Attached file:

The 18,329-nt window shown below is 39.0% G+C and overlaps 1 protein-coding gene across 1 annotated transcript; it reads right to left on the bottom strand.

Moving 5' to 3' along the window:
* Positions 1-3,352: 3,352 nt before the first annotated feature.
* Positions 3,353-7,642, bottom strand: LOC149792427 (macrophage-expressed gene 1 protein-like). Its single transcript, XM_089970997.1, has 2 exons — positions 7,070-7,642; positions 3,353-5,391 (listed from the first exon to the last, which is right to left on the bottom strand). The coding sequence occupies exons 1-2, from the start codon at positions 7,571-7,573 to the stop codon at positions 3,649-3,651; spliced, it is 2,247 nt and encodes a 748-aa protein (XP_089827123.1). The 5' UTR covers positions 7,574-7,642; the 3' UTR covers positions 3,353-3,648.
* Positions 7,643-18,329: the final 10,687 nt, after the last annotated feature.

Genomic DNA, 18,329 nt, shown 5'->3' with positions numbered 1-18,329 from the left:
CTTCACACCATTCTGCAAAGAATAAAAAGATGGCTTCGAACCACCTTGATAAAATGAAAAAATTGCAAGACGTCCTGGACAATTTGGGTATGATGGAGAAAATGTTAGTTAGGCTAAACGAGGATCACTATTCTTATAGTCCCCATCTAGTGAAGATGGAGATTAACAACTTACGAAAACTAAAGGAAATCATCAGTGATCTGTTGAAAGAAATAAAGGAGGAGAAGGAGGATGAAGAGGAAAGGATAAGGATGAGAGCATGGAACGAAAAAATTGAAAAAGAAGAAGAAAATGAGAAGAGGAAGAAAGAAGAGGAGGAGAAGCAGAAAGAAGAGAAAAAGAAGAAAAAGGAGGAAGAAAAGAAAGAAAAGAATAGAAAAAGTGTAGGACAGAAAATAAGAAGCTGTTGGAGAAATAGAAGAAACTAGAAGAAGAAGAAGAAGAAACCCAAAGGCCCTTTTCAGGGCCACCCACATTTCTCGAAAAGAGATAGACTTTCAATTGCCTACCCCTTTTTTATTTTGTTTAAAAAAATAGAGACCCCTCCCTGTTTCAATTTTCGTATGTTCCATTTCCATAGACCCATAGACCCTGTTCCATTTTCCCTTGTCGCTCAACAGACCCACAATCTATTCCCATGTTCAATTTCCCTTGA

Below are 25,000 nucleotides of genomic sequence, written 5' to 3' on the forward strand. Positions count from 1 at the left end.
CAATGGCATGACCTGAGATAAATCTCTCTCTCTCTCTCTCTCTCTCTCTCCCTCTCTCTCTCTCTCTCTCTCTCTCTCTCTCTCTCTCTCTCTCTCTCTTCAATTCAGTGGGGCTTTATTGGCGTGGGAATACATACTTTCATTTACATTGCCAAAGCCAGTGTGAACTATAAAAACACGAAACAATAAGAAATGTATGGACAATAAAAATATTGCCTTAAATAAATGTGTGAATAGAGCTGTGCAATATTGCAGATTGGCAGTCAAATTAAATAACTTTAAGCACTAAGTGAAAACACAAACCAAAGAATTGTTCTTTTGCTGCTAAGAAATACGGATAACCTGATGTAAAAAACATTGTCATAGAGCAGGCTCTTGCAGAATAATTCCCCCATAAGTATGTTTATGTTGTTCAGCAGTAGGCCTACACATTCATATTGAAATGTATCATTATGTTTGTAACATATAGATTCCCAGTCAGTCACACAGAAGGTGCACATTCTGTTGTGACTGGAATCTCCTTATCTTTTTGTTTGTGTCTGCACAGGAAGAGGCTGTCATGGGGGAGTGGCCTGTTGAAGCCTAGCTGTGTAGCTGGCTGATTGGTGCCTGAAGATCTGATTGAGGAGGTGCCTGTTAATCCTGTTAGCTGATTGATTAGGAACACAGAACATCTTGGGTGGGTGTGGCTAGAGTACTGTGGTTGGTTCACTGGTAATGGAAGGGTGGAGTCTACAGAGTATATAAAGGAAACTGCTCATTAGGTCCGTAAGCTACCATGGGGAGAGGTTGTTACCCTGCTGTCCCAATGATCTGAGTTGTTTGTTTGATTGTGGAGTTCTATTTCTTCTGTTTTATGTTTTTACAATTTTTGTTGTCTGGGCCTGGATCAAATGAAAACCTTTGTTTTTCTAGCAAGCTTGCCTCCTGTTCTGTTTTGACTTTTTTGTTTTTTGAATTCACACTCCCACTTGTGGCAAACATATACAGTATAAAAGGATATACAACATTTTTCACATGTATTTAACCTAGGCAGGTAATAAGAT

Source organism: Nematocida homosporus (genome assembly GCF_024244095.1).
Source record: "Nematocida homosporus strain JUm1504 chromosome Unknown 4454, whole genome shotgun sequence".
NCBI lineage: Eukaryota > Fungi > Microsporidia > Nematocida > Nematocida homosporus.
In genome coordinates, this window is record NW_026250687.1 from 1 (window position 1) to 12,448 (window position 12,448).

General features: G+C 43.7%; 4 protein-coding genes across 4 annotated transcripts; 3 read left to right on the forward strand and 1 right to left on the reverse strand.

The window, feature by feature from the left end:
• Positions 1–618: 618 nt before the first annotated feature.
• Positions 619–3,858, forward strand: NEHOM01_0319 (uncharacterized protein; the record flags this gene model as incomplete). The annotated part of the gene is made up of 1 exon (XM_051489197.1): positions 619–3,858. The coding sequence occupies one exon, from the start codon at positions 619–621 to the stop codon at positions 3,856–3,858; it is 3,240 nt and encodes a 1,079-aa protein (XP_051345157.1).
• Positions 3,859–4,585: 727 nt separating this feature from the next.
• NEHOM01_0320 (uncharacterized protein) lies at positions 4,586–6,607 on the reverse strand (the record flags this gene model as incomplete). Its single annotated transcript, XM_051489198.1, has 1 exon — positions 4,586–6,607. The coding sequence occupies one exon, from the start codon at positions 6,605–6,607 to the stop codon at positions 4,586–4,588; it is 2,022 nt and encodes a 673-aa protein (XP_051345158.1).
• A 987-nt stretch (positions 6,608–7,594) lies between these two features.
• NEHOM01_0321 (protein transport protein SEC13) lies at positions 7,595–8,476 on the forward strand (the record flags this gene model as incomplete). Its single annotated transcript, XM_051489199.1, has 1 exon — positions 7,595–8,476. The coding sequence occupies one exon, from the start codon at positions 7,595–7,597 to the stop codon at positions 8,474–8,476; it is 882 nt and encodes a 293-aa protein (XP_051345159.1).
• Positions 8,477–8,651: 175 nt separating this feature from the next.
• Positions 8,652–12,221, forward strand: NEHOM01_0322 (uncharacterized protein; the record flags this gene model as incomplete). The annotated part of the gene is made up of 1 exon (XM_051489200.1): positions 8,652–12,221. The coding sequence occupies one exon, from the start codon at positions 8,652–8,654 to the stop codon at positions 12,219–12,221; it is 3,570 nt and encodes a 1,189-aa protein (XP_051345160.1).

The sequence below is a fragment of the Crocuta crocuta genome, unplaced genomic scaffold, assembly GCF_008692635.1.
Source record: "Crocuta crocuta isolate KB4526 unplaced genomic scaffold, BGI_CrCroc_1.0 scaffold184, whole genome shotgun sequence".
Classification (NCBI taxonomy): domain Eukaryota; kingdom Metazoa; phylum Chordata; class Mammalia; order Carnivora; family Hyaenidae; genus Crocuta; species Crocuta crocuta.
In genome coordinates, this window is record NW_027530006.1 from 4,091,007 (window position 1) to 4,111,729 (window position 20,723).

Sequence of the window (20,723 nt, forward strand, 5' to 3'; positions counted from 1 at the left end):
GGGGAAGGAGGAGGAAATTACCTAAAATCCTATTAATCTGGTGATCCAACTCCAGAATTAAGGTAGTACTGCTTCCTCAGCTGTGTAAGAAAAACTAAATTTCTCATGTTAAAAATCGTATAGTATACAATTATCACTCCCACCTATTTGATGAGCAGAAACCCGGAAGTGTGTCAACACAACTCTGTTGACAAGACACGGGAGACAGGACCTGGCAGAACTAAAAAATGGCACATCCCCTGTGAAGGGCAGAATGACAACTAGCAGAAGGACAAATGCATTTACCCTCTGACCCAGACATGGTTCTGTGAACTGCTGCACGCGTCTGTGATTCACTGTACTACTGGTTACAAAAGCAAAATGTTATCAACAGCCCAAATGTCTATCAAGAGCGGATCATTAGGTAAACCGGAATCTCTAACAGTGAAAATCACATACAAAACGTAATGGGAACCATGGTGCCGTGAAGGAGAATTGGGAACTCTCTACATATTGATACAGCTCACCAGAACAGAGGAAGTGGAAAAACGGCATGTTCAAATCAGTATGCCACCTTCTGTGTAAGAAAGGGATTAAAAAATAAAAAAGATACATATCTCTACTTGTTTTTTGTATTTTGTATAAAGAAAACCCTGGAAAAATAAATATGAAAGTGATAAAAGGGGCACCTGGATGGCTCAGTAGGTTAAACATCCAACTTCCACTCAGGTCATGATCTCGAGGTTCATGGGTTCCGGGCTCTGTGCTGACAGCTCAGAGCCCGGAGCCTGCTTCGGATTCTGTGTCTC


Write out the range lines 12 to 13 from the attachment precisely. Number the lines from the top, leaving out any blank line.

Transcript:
NCBI lineage: Eukaryota > Fungi > Microsporidia > Nematocida > Nematocida homosporus.
In genome coordinates, this window is record NW_026250687.1 from 1 (window position 1) to 12,448 (window position 12,448).